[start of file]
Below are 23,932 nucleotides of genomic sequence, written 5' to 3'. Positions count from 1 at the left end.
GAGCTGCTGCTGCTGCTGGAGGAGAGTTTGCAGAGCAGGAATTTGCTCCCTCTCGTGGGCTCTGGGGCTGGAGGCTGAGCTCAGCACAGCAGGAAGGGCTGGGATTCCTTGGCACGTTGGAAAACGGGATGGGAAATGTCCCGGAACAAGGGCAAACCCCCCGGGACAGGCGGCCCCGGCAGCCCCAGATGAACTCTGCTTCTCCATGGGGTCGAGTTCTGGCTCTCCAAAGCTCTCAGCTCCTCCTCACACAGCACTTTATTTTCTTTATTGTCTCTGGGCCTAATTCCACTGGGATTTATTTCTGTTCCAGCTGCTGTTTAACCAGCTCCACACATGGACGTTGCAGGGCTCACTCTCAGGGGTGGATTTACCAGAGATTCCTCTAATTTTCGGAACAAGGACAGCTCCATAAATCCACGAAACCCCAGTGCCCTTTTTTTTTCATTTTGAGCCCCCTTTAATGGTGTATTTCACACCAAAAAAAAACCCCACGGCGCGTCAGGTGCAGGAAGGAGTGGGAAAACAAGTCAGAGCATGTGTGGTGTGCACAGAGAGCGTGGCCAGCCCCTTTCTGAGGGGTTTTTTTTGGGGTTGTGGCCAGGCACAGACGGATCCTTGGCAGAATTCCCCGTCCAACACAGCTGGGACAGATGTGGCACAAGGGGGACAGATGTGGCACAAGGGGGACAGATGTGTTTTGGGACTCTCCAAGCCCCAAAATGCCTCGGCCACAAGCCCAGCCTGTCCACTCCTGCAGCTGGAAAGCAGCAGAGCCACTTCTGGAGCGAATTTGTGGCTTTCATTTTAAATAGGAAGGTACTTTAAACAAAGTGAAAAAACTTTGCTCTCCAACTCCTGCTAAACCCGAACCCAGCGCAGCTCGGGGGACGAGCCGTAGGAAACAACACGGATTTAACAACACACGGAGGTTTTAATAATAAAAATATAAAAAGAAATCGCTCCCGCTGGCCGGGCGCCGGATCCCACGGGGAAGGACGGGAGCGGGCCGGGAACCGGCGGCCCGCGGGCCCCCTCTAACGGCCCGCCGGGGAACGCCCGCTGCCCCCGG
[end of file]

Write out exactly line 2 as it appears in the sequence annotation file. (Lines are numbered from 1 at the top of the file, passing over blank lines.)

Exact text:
GAGCTGCTGCTGCTGCTGGAGGAGAGTTTGCAGAGCAGGAATTTGCTCCCTCTCGTGGGCTCTGGGGCTGGAGGCTGAGCTCAGCACAGCAGGAAGGGCTGGGATTCCTTGGCACGTTGGAAAACGGGATGGGAAATGTCCCGGAACAAGGGCAAACCCCCCGGGACAGGCGGCCCCGGCAGCCCCAGATGAACTCTGCTTCTCCATGGGGTCGAGTTCTGGCTCTCCAAAGCTCTCAGCTCCTCCTCACACAGCACTTTATTTTCTTTATTGTCTCTGGGCCTAATTCCACTGGGATTTATTTCTGTTCCAGCTGCTGTTTAACCAGCTCCACACATGGACGTTGCAGGGCTCACTCTCAGGGGTGGATTTACCAGAGATTCCTCTAATTTTCGGAACAAGGACAGCTCCATAAATCCACGAAACCCCAGTGCCCTTTTTTTTTCATTTTGAGCCCCCTTTAATGGTGTATTTCACACCAAAAAAAAACCCCACGGCGCGTCAGGTGCAGGAAGGAGTGGGAAAACAAGTCAGAGCATGTGTGGTGTGCACAGAGAGCGTGGCCAGCCCCTTTCTGAGGGGTTTTTTTTGGGGTTGTGGCCAGGCACAGACGGATCCTTGGCAGAATTCCCCGTCCAACACAGCTGGGACAGATGTGGCACAAGGGGGACAGATGTGGCACAAGGGGGACAGATGTGTTTTGGGACTCTCCAAGCCCCAAAATGCCTCGGCCACAAGCCCAGCCTGTCCACTCCTGCAGCTGGAAAGCAGCAGAGCCACTTCTGGAGCGAATTTGTGGCTTTCATTTTAAATAGGAAGGTACTTTAAACAAAGTGAAAAAACTTTGCTCTCCAACTCCTGCTAAACCCGAACCCAGCGCAGCTCGGGGGACGAGCCGTAGGAAACAACACGGATTTAACAACACACGGAGGTTTTAATAATAAAAATATAAAAAGAAATCGCTCCCGCTGGCCGGGCGCCGGATCCCACGGGGAAGGACGGGAGCGGGCCGGGAACCGGCGGCCCGCGGGCCCCCTCTAACGGCCCGCCGGGGAACGCCCGCTGCCCCCGG